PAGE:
The concept for Ok Go’s newest music video, “Inside Out and Upside Down,” which appears to have been filmed in one take in a zero-gravity flight, is quite exciting. The initial scene, however, seems ordinary. The four members of the group sit quietly inside the cabin of a plane. The video soon picks up its pace as the song comes on. The team types on its computers, synchronizing with each other, then gravity disappears and objects begin floating and being thrown around the room.
The visuals gradually grow more and more extravagant, with some members jumping out of their chairs, and colored balls are released as the song builds. The aesthetics move along with the relative intensity level of the song. When the track winds down, the screen becomes less cluttered. Then, at the last big movement in the song, balloons filled with paint burst as color fills the screen. The video ends when gravity is finally restored and the floating paint rains down from the air.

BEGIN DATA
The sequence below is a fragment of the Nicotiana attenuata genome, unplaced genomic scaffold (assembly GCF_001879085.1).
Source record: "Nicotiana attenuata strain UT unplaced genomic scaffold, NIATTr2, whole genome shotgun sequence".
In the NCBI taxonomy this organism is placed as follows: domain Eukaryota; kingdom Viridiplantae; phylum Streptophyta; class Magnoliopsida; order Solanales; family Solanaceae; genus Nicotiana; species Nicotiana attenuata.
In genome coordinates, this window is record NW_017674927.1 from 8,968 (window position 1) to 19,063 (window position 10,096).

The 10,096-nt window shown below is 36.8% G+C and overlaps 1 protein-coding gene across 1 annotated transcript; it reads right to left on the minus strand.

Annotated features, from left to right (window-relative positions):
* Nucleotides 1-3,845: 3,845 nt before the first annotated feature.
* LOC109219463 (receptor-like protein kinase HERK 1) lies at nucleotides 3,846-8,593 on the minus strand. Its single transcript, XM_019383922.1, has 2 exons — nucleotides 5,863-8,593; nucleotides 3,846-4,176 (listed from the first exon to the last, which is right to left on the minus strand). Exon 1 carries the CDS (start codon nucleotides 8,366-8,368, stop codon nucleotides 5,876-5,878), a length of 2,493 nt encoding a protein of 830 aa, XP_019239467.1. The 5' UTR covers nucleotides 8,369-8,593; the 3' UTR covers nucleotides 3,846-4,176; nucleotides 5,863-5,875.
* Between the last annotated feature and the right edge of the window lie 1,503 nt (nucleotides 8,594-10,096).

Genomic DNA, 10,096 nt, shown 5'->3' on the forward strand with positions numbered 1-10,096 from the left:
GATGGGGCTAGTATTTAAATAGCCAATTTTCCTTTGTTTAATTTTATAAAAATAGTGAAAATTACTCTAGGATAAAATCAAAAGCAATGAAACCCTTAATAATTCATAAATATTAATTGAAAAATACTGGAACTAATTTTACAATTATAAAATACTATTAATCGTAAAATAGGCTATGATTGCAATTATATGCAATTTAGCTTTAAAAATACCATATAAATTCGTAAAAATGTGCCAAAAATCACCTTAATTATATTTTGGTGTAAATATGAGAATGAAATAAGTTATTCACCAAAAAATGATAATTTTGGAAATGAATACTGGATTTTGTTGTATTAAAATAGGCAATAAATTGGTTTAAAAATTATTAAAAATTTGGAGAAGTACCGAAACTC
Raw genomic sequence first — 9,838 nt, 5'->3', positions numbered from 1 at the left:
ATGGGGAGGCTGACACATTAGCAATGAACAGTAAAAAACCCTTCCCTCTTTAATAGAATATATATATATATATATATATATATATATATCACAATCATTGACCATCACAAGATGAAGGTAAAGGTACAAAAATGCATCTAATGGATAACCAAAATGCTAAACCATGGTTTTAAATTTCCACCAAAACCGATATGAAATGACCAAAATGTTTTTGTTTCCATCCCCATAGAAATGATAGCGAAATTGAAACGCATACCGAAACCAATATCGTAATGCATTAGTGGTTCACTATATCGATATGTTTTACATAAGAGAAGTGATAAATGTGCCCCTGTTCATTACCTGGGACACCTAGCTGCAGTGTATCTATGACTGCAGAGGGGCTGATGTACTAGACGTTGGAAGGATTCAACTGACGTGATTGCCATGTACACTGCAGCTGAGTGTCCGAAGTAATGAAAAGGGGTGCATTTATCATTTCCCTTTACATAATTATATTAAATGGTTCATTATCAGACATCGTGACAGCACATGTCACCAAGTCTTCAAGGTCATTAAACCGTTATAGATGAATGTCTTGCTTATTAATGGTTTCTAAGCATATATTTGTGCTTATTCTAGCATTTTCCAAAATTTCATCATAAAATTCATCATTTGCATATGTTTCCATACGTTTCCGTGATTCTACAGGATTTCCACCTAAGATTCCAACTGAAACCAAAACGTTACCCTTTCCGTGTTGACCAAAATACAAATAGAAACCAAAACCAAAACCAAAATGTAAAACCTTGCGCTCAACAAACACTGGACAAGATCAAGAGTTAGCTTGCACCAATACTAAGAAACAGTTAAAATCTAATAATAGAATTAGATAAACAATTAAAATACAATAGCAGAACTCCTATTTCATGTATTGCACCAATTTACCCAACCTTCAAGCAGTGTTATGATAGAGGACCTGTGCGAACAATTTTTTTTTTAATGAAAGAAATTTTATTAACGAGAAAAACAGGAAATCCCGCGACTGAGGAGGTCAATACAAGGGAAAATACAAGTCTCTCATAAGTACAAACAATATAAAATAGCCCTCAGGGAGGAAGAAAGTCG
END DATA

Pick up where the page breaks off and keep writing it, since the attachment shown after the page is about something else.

Though the song is quite expansive at points, its music video feels confined in comparison. This, of course, is a matter of practicality, since the only way to simulate zero gravity is inside a plane. It does, however, call into question the relevance of the video’s concept. A zero-gravity setting does correlate roughly with a line in the song: “gravity’s just a habit that you’re really sure you can’t break.” But beyond that, the video does little to justify itself—it just looks cool. Little meaning or clarification is added to the song by the video.
But, in the case of a pop-rock song with relatively little lyrical complexity, that doesn’t seem to matter. The music video is a fun video for a catchy song. There doesn’t appear to be any overt artistic agenda, because there doesn’t need to be. By the end, your eyes are assaulted with color as the music overflows your ears with sound. “Inside Out and Upside Down” may seem like just a gimmick, but it’s definitely a fun ride.
Featured Image By Paracadute